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Whatever happened to the young people who took part in Iran’s Green Revolution, the protests following the disputed 2009 presidential election that put Mahmoud Ahmadinejad back in power? I’m Not Angry!, a stunning second film from Iranian writer-director Reza Dormishian (Hatred), looks back in anger at that time while it opens a wide window on today’s Iran. And it does so through top-drawer drama, convincing characters and settings and edgy camerawork, all leading up to a final scene almost too shocking to watch. Though the film is highly censored in Iran, where a version with some 15 minutes of cuts was shown at the recent Fajr Film Festival, it’s a wonder something this clear and outspoken could be made at all. The uncut version premiered in Berlin’s Panorama, from where it should jump into the arms of festival and art house audiences.
The film communicates anguish to the audience through the raw performances of Navid Mohammadzadeh and Baran Kosari as a star-crossed engaged couple who don’t have the money to get married. The heart-breaking story of these two political activists is not just personal, but intimately connected to the social and political disaster of the Ahmadinejad years, which are shown to have bankrupted the country in every sense. Filmmaking this clear is a rarity and shows a talented director able to control image, performance and editing for maximum effect.
The story is told through the nervous eyes of Navid (Mohammadzadeh), a good-looking man employed in the garment industry. It comes as a surprise to learn he’s only 26 (“though I look 260,” he says grimly). He’s an Iranian Kurd living in Tehran with two musician friends, both out of work. They’re about to be thrown out of their apartment. And Navid is about to lose the love of his life, Setareh (Kosari), because after four years of being engaged, he cannot support a family in a way that doesn’t offend his conscience.
What draws the viewer to Navid is his anger at the closed doors around him. His fury initially explodes when his boss, who seems little more than a petty crook, humiliates him. Navid beats him up in his office, then spends the rest of the film futilely trying to get paid.
Everything enrages him: the fact he was expelled from the university because of his political activities, and his inability to find a decent job or home or get a bank loan. To control his overwhelming sense of anxiety, more than any concern over his hair-trigger temper, he goes to a doctor and gets a prescription for a mood stabilizer, which he pops in massive doses. “Everybody takes them,” shrugs a friend.
In flashbacks, we watch Navid fall in love with a black-veiled girl in his university class, who stands up and upbraids him for quoting others instead of speaking up with his own ideas. They participate in the protest marches together. That their romance begins on this cerebral note, and with her one-upping him to boot, is very appealing. Many of the references they make to local figures like Ali Shariati, who was an Iranian revolutionary and sociologist, or the overthrown prime minister Mohammad Mosaddegh will not mean much to foreign audiences. Yet Dormishian’s very fluid, if somewhat repetitive, screenplay is so fast-moving that this isn’t a big deal. Even the protests that Navid and Setareh take part in, which cost Navid his future, are commemorated in a stark scene of lighting candles on the street between parked cars, in memory of a friend who was killed. It makes a very effective statement about the violence of those times.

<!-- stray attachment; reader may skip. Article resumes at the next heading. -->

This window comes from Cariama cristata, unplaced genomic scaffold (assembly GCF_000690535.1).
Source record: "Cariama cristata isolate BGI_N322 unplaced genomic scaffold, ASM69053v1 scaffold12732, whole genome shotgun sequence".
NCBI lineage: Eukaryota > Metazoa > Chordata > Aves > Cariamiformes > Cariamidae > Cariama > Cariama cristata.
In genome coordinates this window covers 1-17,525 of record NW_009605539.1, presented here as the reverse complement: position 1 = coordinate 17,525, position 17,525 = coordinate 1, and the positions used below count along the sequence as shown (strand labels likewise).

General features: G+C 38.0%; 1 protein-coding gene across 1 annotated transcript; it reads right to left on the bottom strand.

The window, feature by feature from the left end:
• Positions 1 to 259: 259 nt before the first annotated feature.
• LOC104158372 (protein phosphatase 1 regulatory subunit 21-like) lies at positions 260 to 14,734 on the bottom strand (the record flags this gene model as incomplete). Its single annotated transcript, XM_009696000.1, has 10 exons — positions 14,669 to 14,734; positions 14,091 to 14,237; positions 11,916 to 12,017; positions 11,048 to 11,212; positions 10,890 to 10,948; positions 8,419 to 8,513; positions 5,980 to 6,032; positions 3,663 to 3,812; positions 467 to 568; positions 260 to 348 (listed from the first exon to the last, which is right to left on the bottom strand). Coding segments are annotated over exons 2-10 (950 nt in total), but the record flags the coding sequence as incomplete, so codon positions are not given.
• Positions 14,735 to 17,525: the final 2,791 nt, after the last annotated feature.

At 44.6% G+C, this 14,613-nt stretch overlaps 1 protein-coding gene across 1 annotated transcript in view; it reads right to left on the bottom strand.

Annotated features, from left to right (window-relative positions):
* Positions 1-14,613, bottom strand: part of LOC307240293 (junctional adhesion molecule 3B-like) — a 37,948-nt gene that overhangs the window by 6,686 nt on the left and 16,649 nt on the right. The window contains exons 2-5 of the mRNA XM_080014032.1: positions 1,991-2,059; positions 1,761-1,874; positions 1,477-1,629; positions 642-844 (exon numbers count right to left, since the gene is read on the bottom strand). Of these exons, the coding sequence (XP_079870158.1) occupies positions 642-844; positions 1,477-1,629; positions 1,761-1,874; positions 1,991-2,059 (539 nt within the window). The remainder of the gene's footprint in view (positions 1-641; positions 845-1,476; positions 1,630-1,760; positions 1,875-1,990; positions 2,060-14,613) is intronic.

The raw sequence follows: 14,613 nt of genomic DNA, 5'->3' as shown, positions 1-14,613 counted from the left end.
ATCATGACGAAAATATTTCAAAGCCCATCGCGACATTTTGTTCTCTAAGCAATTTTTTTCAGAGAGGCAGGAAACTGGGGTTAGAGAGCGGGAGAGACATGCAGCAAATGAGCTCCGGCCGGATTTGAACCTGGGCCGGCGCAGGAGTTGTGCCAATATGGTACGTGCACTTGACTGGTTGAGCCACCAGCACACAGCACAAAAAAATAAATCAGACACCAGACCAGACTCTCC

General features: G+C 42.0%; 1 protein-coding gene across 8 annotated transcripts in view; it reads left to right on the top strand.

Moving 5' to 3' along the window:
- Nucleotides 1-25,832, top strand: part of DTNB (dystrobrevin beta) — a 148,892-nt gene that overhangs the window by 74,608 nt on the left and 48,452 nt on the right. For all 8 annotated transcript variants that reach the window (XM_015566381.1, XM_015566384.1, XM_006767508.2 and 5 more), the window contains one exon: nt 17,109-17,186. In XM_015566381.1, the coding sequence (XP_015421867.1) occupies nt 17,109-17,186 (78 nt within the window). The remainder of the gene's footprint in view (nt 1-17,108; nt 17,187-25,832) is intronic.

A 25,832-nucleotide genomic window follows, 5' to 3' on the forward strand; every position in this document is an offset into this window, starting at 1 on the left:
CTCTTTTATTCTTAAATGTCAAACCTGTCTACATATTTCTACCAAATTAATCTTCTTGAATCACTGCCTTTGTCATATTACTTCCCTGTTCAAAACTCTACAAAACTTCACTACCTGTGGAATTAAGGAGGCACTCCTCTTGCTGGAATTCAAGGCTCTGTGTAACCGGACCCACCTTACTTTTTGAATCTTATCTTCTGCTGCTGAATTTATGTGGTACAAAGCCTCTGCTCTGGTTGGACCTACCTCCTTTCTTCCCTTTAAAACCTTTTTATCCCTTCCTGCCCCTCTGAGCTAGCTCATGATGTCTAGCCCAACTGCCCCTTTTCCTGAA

Kosari (the daughter of filmmaker Rakhshan Bani-Etemad) has made a name for herself as an actress in films like Under the Skin of the City and Mainline. Here, she radiates gentle intelligence and a teasing, under-wraps sensuality that makes Setareh very special.
But it is relative newcomer Mohammadzadeh (Fat Shaker) who leaves an indelible impression as Navid. He’s a time bomb waiting to explode as the camera follows him striding furiously through airless malls. Swish pans, jump cuts and fast motion delineate him as violent, agitated, confused, perhaps hallucinatory from the pills. He imagines beating a dapper real estate agent (Bahram Afshari) who nags him, and even fantasizes about killing Setareh’s father (Reza Behboudi), a furniture salesman who opposes their wedding. But Navid is still the hero of the film with his gentle, romantic side and the morality to turn down repulsive job offers like dog-snatching. It’s a world where doctors and engineers have turned into unscrupulous businessmen for the sake of money, while the poor advertise their kidneys and livers for sale on public walls. Everything seems dangerous as Ali Azhari’s camera pans and cuts with electrifying recklessness. The ending has the shock value of a great short story: there’s no way to see it coming, and it changes everything before it.
At least some of the film’s wonderful music is onscreen in riffs by Navid’s housemates, Vahid Ghazi Zahedi (who calls himself “Vahid Tarantino” in the film) and Reza Koolaghani, talented modern musicians with unforgettable faces.
Venue: Berlin Film Festival (Panorama), Feb. 13, 2014
Cast: Baran Kosari, Navid Mohammadzadeh, Reza Behboudi, Misagh Zare, Bahram Afshari, Milad Rahimi, Vahid Ghazi Zahedi, Reza Koolaghani, Amir Reza Mir Agha, Tinoo Salehi
Director: Reza Dormishian
Screenwriter: Reza Dormishian
Producer: Reza Dormishian
Director of photography: Ali Azhari
Production design and costumes: Baran Kosari
Editor: Hayedeh Safiyari
Sales agent: Iranian Independents
No rating, 110 minutes.
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